“We are optimistic that under the leadership of Speaker Belmonte, the next Congress will finally pass this long awaited law,” he said.

David said a reorganized BI will usher in the birth of a “modern, efficient, and professionalized” Philippine immigration service.

Hard to predict what impact any proposed changes in the Philippine Immigration law would have on the expat community.  The statements from House Speaker Belmonte are general and don’t deal with any specific changes that I can see. Of course, I’m sure most of us would agree that any reduction of the red tape and bureaucracy would be most welcome.   

 (Sources: philSTAR.com and The Bureau of Immigration website.)

Author: The Kano

POST AUTHOR: "THE KANO." Dave DeWall, "The Kano", is the Publisher & Editor-in-Chief of "Philippines Plus" in publication since August 2009. He is also the CEO of Lizard Poop Productions and author of the best-selling guide book "The Philippines Expat Advisor." Dave moved to the Philippines in July 2009 from Central Illinois with his lovely wife of over 20 years, "The Sainted Patient Wife." The couple reside in a rural province in Western Visayas, Guimaras. The small island province is said to have the sweetest mangoes in the world. They do not have any children but are the proud owners of eight active canines, including a Belgian Shepherd called "Killer" "Killer" has bitten five people in the last two years along with one goat and a carabao. "Killer" doesn't like strangers. Or goats. Or carabaos.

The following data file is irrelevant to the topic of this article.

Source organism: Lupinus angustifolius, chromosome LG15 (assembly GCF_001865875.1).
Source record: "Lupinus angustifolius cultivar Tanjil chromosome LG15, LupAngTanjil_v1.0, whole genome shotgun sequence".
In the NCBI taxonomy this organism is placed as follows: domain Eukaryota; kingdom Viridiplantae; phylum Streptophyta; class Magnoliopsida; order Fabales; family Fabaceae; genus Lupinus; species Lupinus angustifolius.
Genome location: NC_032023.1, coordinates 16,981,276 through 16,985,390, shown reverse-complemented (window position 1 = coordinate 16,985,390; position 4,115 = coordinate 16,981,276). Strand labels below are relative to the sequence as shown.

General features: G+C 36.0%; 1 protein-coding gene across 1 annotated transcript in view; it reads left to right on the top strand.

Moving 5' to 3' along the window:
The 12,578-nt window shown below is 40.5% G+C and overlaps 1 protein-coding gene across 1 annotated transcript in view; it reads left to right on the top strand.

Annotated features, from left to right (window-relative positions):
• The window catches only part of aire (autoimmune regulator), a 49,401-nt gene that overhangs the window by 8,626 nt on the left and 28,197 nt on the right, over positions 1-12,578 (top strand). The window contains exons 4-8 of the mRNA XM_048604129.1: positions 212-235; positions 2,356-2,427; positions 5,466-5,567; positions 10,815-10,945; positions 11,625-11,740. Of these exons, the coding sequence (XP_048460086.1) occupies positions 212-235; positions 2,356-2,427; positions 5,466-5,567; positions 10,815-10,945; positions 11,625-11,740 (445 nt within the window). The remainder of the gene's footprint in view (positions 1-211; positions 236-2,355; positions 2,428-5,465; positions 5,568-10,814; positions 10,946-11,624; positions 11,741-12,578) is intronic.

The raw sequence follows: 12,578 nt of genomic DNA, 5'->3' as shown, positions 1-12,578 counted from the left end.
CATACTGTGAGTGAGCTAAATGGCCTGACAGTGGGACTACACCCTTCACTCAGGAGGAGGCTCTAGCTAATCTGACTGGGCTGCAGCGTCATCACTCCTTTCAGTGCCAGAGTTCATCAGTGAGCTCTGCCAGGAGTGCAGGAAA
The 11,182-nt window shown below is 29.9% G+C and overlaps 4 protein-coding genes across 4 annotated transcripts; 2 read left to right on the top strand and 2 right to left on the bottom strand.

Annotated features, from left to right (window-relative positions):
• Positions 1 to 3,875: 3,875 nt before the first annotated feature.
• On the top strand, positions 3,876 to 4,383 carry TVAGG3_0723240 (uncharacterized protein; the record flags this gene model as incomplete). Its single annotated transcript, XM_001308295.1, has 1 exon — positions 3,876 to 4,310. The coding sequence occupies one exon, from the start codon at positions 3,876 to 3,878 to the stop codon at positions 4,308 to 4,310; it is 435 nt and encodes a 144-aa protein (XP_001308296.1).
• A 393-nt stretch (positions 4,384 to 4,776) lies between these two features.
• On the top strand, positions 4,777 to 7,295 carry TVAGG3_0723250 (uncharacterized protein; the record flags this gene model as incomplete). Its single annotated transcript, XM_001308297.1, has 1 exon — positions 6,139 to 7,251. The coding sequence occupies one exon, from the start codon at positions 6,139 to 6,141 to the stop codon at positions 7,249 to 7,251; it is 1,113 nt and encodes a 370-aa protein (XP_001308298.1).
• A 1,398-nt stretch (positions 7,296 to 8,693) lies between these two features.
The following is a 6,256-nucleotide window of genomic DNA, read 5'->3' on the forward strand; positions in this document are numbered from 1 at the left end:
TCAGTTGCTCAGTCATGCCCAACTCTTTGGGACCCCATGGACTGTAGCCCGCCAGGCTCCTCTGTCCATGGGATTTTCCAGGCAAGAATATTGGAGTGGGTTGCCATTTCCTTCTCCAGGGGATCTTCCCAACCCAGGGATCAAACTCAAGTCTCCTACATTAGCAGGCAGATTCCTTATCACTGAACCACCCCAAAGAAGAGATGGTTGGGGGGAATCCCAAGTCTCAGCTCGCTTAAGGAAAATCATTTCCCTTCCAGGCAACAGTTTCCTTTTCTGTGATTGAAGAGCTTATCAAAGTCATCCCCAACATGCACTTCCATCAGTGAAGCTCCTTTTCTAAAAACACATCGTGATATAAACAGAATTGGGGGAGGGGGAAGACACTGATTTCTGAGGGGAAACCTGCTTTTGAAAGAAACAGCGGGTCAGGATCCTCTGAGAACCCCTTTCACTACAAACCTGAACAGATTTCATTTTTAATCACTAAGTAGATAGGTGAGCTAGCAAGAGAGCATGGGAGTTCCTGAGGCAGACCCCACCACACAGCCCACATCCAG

7 thoughts on “Immigration Law in Philippines May Be Updated

  1. Thanks for the update Dave… The Philippines is having so much trouble with expats now that it is very possible they will pass a reform immigration Law. Will that be good for us who are now living here? Only God knows that. Wait and see, just like everything else here in the Philippines. 🙂

  2. Hi Steve: A lot of expats cause trouble. They try to bring their home country with them and want to change the way things are done here. Many treat their wife or girl friend badly. A few just break the law here. We are not God’s gift to the Philippines!!! I am happy here and enjoy my life. Is it perfect? Nope but then the good old USA isn’t perfect.

    I am a guest here. I can’t change the way things are done here and don’t want to try. Many try and it doesn’t turn out well for them.

  3. Dave,
    I know it took a lot for you to bite your tongue and not say something to the Easter European. Normally you would have said something to embarrass Melinda lol. Up in Ohio now enjoying the cooler weather. High 75F today.